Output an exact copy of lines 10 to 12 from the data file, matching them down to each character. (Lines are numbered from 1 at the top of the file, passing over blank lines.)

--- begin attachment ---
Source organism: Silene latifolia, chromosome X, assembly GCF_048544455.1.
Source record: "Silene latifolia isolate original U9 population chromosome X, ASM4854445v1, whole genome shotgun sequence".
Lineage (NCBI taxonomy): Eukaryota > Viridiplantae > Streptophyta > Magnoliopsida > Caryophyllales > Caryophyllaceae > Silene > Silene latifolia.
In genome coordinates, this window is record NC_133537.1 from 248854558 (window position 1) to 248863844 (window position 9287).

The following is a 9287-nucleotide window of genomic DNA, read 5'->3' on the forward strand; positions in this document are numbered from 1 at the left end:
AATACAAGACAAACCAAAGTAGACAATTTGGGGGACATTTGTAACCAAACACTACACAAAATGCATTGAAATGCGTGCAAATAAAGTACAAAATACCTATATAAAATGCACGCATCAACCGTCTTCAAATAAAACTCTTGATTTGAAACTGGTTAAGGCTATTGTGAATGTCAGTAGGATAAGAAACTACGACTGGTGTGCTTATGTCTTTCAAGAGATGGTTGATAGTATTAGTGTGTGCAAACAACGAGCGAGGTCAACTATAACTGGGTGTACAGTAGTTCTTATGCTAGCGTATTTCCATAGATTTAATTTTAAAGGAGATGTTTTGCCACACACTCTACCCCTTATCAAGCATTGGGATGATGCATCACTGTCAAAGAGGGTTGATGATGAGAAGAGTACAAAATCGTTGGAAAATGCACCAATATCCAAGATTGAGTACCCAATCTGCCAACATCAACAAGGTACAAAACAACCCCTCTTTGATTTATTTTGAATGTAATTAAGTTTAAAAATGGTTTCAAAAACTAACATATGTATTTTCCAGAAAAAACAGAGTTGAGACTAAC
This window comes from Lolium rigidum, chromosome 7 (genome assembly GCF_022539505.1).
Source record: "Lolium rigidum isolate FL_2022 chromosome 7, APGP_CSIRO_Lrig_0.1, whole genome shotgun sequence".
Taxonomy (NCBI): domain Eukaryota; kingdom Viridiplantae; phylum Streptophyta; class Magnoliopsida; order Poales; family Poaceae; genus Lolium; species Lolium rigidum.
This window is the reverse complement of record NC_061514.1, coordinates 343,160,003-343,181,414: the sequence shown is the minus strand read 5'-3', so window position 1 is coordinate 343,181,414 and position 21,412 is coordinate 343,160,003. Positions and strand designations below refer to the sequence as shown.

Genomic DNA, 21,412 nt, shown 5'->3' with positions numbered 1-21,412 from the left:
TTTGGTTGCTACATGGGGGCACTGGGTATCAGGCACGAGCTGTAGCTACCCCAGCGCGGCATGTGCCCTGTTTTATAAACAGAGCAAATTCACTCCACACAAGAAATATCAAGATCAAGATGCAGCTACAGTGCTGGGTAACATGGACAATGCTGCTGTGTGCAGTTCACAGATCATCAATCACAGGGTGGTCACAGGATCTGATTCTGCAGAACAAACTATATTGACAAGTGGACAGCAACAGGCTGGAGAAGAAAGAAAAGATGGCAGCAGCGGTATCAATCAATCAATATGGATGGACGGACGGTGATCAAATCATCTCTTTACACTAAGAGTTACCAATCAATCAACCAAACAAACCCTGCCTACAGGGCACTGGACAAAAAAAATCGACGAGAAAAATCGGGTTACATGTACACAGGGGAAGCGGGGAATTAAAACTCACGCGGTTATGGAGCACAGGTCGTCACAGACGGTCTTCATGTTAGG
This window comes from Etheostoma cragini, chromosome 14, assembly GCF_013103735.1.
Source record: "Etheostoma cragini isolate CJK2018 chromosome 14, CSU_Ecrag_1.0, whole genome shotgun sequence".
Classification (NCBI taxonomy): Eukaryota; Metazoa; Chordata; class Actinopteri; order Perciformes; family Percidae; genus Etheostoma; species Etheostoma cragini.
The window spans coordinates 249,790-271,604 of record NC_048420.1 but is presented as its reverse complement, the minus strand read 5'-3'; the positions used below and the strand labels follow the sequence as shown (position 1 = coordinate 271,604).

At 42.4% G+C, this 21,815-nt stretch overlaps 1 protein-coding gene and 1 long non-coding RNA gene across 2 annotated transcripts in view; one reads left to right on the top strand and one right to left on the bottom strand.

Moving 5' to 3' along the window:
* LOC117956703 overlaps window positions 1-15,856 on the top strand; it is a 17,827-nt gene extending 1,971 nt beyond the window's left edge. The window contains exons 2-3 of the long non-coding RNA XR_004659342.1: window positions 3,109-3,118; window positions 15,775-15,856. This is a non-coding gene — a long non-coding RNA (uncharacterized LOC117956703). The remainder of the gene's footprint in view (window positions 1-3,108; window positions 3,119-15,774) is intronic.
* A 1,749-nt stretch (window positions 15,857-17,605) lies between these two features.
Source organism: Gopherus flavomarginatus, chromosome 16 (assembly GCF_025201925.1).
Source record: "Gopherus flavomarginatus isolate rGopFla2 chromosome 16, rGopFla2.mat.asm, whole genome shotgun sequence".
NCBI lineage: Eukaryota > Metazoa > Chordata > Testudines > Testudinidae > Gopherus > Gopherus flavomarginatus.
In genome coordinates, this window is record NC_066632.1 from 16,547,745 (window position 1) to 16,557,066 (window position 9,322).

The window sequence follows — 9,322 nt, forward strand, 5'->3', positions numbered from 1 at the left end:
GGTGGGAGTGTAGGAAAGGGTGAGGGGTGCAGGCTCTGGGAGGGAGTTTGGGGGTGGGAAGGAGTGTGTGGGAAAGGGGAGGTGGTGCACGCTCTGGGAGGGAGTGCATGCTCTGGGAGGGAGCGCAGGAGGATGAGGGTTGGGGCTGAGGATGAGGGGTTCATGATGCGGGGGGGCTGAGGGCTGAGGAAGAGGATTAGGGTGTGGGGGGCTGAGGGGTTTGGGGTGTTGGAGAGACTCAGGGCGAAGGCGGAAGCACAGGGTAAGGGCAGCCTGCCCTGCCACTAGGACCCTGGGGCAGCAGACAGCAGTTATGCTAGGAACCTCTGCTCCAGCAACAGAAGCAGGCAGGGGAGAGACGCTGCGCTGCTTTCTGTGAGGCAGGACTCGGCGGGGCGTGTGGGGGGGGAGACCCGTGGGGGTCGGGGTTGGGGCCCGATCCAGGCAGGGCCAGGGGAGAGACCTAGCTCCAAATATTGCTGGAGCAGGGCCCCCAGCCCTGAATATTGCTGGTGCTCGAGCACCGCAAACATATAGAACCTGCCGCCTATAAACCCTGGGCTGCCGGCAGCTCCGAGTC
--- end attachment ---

This window is the reverse complement of record NC_061514.1, coordinates 343,160,003-343,181,414: the sequence shown is the minus strand read 5'-3', so window position 1 is coordinate 343,181,414 and position 21,412 is coordinate 343,160,003. Positions and strand designations below refer to the sequence as shown.

Genomic DNA, 21,412 nt, shown 5'->3' with positions numbered 1-21,412 from the left:
TTTGGTTGCTACATGGGGGCACTGGGTATCAGGCACGAGCTGTAGCTACCCCAGCGCGGCATGTGCCCTGTTTTATAAACAGAGCAAATTCACTCCACACAAGAAATATCAAGATCAAGATGCAGCTACAGTGCTGGGTAACATGGACAATGCTGCTGTGTGCAGTTCACAGATCATCAATCACAGGGTGGTCACAGGATCTGATTCTGCAGAACAAACTATATTGACAAGTGGACAGCAACAGGCTGGAGAAGAAAGAAAAGATGGCAGCAGCGGTATCAATCAATCAATATGGATGGACGGACGGTGATCAAATCATCTCTTTACACTAAGAGTTACCAATCAATCAACCAAACAAACCCTGCCTACAGGGCACTGGACAAAAAAAATCGACGAGAAAAATCGGGTTACATGTACACAGGGGAAGCGGGGAATTAAAACTCACGCGGTTATGGAGCACAGGTCGTCACAGACGGTCTTCATGTTAGG